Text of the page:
OPINION: Facebook created an IPO larger than the raptureJesus had better not return to earth this week. We will be too busy with the Facebook IPO to deal with Him.
By: ALEXANDRA PETRI, The Washington Post
Jesus had better not return to earth this week. We will be too busy with the Facebook IPO to deal with Him. “That’s very nice, Lord,” we’ll say, escorting Him to a chair in the corner. “But we’re looking at an initial stock price of $100! Initial! Do you know what that means?”
The Facebook IPO is going to cure cancer and also tell us what glasses flatter our face shapes. It is going to find us dates on the Internet who are neither creepy nor excessively earnest. And I fear that I’m understating things.
I am not sure how Facebook decided to value itself at $5 billion. Consider that Facebook contains Farmville and users like my friend who updates on an hourly basis to say how “fierce” she is feeling. And this IPO is supposed to spin the questionable straw of Facebook user profiles into, well, actual gold.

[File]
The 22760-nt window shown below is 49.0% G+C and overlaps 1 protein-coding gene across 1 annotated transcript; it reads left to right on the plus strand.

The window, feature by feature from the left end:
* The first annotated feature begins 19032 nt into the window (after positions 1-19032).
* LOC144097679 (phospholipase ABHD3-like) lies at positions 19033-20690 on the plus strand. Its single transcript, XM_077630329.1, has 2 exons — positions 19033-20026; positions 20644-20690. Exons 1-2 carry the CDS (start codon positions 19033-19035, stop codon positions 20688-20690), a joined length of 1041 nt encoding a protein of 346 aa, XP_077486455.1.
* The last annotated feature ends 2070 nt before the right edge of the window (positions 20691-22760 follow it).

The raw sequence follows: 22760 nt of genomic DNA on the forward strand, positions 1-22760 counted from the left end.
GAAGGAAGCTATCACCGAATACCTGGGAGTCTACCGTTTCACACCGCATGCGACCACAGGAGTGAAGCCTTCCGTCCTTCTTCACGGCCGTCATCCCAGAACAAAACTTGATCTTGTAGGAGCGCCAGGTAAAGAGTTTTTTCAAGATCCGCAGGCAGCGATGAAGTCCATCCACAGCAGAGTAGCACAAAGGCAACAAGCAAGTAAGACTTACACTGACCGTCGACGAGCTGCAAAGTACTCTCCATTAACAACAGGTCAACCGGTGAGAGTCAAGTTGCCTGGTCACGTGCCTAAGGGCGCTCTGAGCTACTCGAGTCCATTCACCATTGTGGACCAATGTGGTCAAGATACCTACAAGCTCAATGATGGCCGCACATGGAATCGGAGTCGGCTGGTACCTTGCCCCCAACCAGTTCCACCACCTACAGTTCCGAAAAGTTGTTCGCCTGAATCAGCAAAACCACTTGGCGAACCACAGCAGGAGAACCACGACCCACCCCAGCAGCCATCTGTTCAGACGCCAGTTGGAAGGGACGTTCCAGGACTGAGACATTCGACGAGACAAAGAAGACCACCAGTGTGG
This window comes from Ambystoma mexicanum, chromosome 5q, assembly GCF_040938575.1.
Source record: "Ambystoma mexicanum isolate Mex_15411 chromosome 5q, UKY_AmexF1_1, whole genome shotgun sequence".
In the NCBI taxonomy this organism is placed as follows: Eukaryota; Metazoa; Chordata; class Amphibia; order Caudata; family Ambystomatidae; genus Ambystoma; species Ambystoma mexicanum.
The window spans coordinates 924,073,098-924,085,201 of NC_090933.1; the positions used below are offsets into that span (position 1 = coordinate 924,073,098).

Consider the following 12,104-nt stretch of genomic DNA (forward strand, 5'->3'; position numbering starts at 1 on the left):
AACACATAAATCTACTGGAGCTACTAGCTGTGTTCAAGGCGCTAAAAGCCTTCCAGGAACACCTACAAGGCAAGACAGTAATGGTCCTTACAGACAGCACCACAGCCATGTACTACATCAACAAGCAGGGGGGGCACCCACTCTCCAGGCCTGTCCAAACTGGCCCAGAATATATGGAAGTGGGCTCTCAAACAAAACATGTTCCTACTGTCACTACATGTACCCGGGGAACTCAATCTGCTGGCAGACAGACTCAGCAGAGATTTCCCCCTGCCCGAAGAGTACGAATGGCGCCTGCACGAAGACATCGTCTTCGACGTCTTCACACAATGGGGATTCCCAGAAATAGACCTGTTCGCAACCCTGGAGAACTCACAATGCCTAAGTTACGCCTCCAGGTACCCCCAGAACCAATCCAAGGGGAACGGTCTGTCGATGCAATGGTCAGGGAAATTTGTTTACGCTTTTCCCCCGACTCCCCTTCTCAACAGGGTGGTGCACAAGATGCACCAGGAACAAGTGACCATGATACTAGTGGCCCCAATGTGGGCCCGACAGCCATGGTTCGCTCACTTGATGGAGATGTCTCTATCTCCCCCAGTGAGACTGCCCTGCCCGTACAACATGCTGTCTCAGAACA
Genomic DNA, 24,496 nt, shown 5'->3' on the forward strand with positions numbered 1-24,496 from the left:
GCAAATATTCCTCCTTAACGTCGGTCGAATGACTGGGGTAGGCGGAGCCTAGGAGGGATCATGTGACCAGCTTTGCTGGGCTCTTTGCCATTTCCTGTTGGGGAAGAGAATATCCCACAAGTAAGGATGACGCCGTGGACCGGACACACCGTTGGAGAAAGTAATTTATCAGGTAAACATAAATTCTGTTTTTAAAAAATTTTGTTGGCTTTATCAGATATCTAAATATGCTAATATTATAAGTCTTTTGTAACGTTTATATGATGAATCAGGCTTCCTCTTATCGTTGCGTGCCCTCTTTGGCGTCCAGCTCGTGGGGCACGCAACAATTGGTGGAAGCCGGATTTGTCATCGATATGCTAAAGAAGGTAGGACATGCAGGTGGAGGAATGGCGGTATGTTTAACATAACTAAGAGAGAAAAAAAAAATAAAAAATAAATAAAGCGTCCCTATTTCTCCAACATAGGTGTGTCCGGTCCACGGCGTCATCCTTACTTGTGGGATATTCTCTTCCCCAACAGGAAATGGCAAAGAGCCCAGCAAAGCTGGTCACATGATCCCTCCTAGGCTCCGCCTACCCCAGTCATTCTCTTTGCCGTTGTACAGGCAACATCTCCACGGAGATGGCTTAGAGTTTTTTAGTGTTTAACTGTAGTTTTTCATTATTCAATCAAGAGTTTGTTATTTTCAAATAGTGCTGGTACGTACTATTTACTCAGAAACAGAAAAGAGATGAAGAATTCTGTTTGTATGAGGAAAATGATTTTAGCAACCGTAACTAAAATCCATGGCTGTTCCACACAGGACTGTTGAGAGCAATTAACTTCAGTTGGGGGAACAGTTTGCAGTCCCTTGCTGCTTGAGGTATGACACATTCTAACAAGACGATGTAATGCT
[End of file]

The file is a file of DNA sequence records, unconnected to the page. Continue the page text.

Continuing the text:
How? No one is quite sure. They say that if you are using something for free, you aren’t the consumer — you’re the product. If so, I am the product, and anyone who invests in Facebook is investing in me — or, more specifically, in my capacity to click on ads. I should warn investors that, while I excel at clicking on ads, I am less good at buying things afterward.
This monetization question is the big problem of the Social Internet: Everyone’s here, but how do we make them pay for things without undermining the premise?
People expect a lot from this IPO. Facebook has a strange track record when it comes to privacy, and pressure to squeeze money from users for its advertisers seems unlikely to improve things on that front.
Facebook users are the definition of a captive audience. And with the failure of a viable alternative to emerge in Google(plus)+, things will remain that way for a while.